We are so honoured to shine the spotlight & interview inspiring childrens book Author, Nurse Sickle Cell Warrior Anusjka. Despite her challenges with SC she lives a life that finds the goodness, mercy & the grace of God daily from teaching young kids to show kindness through her book series to being an amazing advocate
I am firstly a disciple of Jesus Christ. I’m a mum of two, a boy and a girl. They are actually 10yrs apart in age. I am also a wife. I’ve been married for 15yrs. I was brought up as a pastors child in Trinidad and Tobago. My childhood was full of love and fun. My mother always tried to wrap me in cotton wool but I have always been stubborn and a free spirit.
Because I grew up with parents who where always positive. Always doing for others. This positivity rubbed off on me. I learnt about compassion from them. When you have Sickle Cell it is sometimes challenging to see goodness, it’s also difficult to think of others when you have so much need yourself. But I try to live a life with Sickle Cell that finds the goodness, mercy and the grace of God daily in our world.
Our minds are powerful and a positive outlook can make a whole lot of a difference.
I self published the first story Sweets, Sweets, Sweets in the Sid the Kindest Kid book series in 2012. I got the idea for the story from a bedtime conversation about sharing. My son AJ and I came up with an outline for the story. I knew that the story did help my son put himself into someone else’s shoes so as to understand how his actions can change a situation for the better. I knew then, that I wanted to do a series about kindness. It took me another 10yrs to write another book though. My second book in the series is called Ben learns to be kind. They are both on sale on Amazon and at www.sidthekindestkid.com
Sickle Cell causes one to have challenges in every aspect of life. One major challenge has been work. I am also a nurse but believe it or not a worker is a worker/ employee in any industry. I have even been paid off to leave jobs due to my ill health. I have been able to overcome every workplace set back by dreaming. I continue to dream of not having to work for anyone. As we get older it becomes more difficult, but I would encourage anyone with Sickle Cell to plan to be their own boss. Plan to have a business where it can work for you. If you start young, with support it is possible.
I think it is very important to have a passion. It’s important to find something you enjoy doing. This helps you to dream. Whether you are dreaming about becoming the next Beyoncé etc. I always knew that God had a plan for me. When I was younger I dreamed of being a vocalist or an actress. Although my health got in the way back then I allowed myself to dream and I still do today.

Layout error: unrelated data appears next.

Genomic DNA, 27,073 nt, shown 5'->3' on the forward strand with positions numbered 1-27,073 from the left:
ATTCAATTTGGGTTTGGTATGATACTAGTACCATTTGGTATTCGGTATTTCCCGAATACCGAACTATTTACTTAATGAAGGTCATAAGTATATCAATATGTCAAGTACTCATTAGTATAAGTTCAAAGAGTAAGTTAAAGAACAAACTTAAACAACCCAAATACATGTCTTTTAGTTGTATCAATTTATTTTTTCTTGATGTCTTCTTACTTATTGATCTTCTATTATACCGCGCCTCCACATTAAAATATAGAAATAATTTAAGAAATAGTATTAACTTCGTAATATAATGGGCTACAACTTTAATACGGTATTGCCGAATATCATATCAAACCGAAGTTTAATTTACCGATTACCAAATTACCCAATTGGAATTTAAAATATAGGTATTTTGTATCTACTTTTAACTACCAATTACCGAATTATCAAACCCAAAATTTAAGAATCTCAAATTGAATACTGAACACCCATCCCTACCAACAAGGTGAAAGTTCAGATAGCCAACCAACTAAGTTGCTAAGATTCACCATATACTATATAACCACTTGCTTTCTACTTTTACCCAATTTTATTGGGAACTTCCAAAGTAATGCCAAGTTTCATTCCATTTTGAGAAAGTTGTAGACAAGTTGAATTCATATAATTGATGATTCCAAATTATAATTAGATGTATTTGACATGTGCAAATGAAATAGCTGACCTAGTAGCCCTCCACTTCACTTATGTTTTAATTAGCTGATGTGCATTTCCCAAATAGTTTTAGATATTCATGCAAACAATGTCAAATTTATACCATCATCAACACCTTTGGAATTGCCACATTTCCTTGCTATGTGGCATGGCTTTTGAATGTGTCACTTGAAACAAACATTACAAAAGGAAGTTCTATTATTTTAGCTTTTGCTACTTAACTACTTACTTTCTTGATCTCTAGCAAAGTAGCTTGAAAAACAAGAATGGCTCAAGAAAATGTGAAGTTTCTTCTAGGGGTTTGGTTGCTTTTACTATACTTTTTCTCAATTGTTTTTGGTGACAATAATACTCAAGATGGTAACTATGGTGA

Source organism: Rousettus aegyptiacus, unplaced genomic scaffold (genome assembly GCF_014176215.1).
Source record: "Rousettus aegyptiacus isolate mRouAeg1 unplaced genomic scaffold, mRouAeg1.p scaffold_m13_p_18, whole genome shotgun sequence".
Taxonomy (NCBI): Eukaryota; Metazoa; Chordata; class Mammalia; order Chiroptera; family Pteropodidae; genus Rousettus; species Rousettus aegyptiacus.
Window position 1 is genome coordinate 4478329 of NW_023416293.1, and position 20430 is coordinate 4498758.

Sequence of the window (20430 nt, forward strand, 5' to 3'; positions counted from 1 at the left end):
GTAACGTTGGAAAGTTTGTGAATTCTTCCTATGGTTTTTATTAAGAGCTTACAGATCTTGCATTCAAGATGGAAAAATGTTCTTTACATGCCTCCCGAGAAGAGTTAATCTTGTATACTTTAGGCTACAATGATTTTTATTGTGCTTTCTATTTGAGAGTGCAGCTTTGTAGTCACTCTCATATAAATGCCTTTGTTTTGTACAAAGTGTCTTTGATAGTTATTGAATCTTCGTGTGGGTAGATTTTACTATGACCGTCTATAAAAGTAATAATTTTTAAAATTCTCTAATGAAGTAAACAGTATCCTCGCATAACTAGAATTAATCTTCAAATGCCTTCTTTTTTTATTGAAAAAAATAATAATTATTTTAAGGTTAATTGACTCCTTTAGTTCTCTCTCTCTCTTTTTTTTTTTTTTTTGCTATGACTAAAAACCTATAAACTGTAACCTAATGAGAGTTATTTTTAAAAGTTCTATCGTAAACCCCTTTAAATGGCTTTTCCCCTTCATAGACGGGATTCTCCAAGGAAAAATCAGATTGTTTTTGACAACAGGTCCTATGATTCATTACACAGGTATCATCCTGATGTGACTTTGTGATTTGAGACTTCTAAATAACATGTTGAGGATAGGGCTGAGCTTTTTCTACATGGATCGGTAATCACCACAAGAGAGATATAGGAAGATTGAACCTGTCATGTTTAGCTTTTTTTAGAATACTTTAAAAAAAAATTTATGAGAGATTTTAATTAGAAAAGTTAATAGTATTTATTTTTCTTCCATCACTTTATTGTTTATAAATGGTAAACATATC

I think it is important to be vocal about my experiences with sickle cell because it enlightens. For sickle cell to be taken more seriously, for services to get more funding, for black health to be on the agenda we all have a responsibility to talk about sickle cell. It's also important to raise awareness about the disease so that more people are tested and know their genotype. Our aim is to reduce the number of children still being born with sickle cell.
Sickle cell is mainly a black disease. We know that there are disparities in the exposure of black issues in society. Sickle cell affects us economically as well. The poor generally don't have a voice either. The lack of resources impacts on the amount of exposure Sickle Cell issues can access. We need advocates and sponsors in the black community to support the raising of awareness about Sickle Cell.
I am working on building a healthcare business and I have written the third story in the Sid the Kindest Kid book series. I’m looking for a publisher at the moment for my new book. I also hope to publish a Kindness journal and devotional for mums shortly.
I have recently been approved tentatively for a stem cell transplant to cure Sickle Cell. I am looking forward to a life without fear of death or pain. I want to play a part in supporting efforts to reduce the amount of children being born with sickle cell here in the UK, the Caribbean and Africa.